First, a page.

If your problem is simply salespeople not hitting targets, then you may find another article I wrote recently entitled What To Do When Members of Your Sales Team Fall Behind useful too.
The Quality of Work Sent to You / Head Office is Below Par
When this starts happening on a regular basis you should be hearing fog horns hooting and alarm bells ringing.
If a member of your team can’t be arsed to make a piece of work look respectable for a member of the management team or their colleagues – then what do you think their prospects are ending up with?
There’s another point to this too – every letter, phone call, email and PowerPoint presentation that your prospects or customers see is an indication of how YOU run your ship – as far as the outside world is concerned, everything passed across your desk first before it got to them.
Any of their shoddiness that the outside world sees is your shoddiness – and the perception they create becomes the internal and external perception of you and your entire team.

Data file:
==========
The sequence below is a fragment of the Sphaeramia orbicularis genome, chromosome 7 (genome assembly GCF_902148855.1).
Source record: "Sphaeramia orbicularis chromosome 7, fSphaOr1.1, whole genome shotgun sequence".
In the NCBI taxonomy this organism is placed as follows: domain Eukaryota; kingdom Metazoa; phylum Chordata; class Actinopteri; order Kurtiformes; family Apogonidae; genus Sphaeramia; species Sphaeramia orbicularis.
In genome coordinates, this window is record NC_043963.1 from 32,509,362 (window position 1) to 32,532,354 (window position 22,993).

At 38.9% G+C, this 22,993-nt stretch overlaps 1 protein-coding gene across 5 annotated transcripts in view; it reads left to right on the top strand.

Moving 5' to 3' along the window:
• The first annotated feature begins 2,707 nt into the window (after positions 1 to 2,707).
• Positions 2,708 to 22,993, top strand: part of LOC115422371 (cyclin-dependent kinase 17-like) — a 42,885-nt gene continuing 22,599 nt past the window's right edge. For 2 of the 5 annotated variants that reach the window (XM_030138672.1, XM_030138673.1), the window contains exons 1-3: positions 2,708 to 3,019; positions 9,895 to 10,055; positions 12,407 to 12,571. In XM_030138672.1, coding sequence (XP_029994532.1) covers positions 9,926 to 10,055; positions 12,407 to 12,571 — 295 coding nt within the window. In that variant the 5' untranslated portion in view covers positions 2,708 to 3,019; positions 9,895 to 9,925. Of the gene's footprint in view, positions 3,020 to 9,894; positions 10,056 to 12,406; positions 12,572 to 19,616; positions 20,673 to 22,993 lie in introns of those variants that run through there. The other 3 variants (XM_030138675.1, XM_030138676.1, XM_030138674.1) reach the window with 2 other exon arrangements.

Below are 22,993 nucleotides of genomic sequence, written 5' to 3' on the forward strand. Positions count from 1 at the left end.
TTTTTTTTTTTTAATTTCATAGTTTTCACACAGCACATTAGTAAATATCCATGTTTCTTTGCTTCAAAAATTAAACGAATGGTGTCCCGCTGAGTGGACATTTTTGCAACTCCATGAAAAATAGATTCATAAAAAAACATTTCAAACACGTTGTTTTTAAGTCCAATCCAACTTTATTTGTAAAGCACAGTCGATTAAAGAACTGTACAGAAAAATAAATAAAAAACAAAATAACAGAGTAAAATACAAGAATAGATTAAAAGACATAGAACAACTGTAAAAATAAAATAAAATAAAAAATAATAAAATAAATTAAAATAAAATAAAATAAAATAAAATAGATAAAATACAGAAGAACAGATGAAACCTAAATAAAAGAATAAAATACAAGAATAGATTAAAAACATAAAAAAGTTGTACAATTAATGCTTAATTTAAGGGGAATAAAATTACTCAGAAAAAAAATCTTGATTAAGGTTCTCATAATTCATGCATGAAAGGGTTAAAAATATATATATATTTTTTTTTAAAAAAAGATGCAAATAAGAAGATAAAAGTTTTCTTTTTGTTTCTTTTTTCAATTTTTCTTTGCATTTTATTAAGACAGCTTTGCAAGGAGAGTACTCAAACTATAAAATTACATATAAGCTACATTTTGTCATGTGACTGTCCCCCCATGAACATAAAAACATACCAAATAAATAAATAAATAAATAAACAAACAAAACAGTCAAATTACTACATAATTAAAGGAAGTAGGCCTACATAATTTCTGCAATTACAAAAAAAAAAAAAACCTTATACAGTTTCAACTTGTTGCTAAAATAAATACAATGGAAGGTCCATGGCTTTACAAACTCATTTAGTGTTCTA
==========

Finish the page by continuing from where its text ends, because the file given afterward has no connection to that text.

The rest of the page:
Watch out for people who consistently miss deadlines too.
Their Absenteeism Record is “Unusual”
Of course some emergency situations are inevitable, but if you’re looking at someone who has more “sick” days off than the rest of the team put together – albeit spread out so it isn’t obvious – then you’ve probably got a problem.
Keep an eye on this – support people who genuinely need your support – but look out for repeated Monday-itis or Sales Meeting Sickness and act accordingly.
They Think the Company Values are Amusing
There are some companies who add sections to their performance reviews and appraisals these days that refer to how employees live up to and represent the company’s culture, values and mission statement.
It might just seem like banter or workplace humour – but whenever anyone starts chipping away at a belief system – then the people around them will invariably stop believing.
The trouble with people who openly mock what a company stands for – or the values of any smaller groups or teams within an organisation – is that if they perform well and are popular with others, it’s very easy just to let it go.